Spotify’s main form of compensation is the promise of exposure. Put your music on Spotify and it’s instantly available to 138 million subscribers, a veritable nation-state of potential listeners. But with that promise comes the relinquishing of even more control. Reaching any of those listeners depends primarily on Spotify’s recommendation systems; another system of complex infrastructures that musicians neither own nor have any control over. 

The music industry has always been dominated by a small cabal of large media companies that control practically every aspect of distribution, promotion, and retail. But hidden in the spaces between these systems were always opportunities to build other industries that fed off and into the same infrastructure: independent record labels and shops, fanzines, pirate and college radio stations. There was always room for curation, in ways that would frequently give birth to new musical movements and genres. It also created jobs and careers that often provided additional revenue streams for artists to support themselves.

Most of that is now gone. But something else was lost — a very real form of ownership and control. Emerging music genres only flourish independently for a short amount of time before they’re inevitably subsumed by consumer capitalism, but in that span industries can be built, careers forged, communities funded. The shift to algorithmically managed platform capitalism has increasingly made those old infrastructures irrelevant. The gap from the creation of music to its absorption into the corporate entertainment industry has been shrunk to the time it takes to upload an audio file.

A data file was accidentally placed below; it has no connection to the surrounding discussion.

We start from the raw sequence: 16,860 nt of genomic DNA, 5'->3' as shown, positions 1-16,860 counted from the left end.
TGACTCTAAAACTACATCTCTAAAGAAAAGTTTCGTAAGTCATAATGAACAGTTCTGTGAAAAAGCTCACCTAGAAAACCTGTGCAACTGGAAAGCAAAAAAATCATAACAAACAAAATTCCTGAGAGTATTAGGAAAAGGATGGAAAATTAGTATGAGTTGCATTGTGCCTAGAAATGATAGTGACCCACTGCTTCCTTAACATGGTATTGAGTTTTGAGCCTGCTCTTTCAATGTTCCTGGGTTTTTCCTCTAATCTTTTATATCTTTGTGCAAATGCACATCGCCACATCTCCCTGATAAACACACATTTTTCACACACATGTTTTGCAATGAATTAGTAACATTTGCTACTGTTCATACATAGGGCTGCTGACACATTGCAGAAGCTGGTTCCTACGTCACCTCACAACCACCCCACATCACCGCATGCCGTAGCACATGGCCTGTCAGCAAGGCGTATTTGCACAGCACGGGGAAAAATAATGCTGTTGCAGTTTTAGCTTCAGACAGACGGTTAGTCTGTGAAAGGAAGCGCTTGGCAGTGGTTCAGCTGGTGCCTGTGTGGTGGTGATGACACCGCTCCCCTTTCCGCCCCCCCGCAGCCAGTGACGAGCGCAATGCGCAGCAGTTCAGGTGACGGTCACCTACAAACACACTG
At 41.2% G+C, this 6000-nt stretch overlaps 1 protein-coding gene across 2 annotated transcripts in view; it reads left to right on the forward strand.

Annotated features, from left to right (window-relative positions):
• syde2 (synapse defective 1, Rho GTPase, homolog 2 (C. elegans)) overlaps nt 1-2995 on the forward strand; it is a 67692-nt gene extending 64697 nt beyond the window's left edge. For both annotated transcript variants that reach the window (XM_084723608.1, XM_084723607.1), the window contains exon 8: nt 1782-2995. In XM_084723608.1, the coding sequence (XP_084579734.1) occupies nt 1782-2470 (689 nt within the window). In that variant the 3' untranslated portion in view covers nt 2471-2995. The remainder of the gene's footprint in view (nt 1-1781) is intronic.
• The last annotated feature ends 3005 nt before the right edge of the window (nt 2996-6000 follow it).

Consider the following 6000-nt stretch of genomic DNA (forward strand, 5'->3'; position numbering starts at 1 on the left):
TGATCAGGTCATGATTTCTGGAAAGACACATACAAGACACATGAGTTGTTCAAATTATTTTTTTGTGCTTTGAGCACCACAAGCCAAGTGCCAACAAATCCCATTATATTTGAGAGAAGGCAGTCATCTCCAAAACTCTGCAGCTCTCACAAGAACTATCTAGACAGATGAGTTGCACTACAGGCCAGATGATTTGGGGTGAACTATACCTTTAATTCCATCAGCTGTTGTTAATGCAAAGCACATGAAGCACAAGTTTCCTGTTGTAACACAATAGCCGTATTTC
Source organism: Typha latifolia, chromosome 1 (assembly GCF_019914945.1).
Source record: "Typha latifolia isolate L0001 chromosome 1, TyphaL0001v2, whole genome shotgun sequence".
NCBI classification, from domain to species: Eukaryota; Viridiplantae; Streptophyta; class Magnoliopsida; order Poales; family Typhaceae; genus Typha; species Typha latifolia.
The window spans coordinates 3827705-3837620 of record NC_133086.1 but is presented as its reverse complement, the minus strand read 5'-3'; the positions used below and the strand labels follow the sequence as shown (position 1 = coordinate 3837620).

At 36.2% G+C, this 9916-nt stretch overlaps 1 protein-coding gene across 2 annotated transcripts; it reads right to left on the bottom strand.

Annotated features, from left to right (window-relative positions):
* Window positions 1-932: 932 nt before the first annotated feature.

If platforms like Vine and TikTok aim to make us all content creators, subscription platforms like Spotify aim to make us all content curators, picking our favorite tracks and sharing them with friends and the internet at large. While curating our music choices might give us a brief flash of empowerment, like we’ve somehow escaped the clutches of corporate gatekeepers and hipster tastemakers, in reality we’re all unpaid Spotify employees. As our every share, every play, every like, and every click is monitored, we’ve become part of the corporate infrastructure itself, teaching unseen, black-boxed algorithms about our tastes and dislikes, about what’s trending and popular. It’s all unpaid labor that feeds Spotify’s recommendation systems while also teaching advertising networks how to target us more directly.

This dynamic — the dependence on our creative labor to develop content and our curation labor to teach recommendation algorithms, while optimizing for ad revenue — is actually the core business model of virtually all content platforms, from YouTube to Facebook, Netflix to Instagram. It is the primary driver that dictates how culture is not just consumed, but by extension how and why it is produced.

Presumably the intended endgame of this is for the algorithms to get to know us so well that they no longer require our input. They could come to predict our moods and whims to the point where they choose what we want to listen to before we know it ourselves — or ultimately enable AI and machine learning programs to automate the creation of content.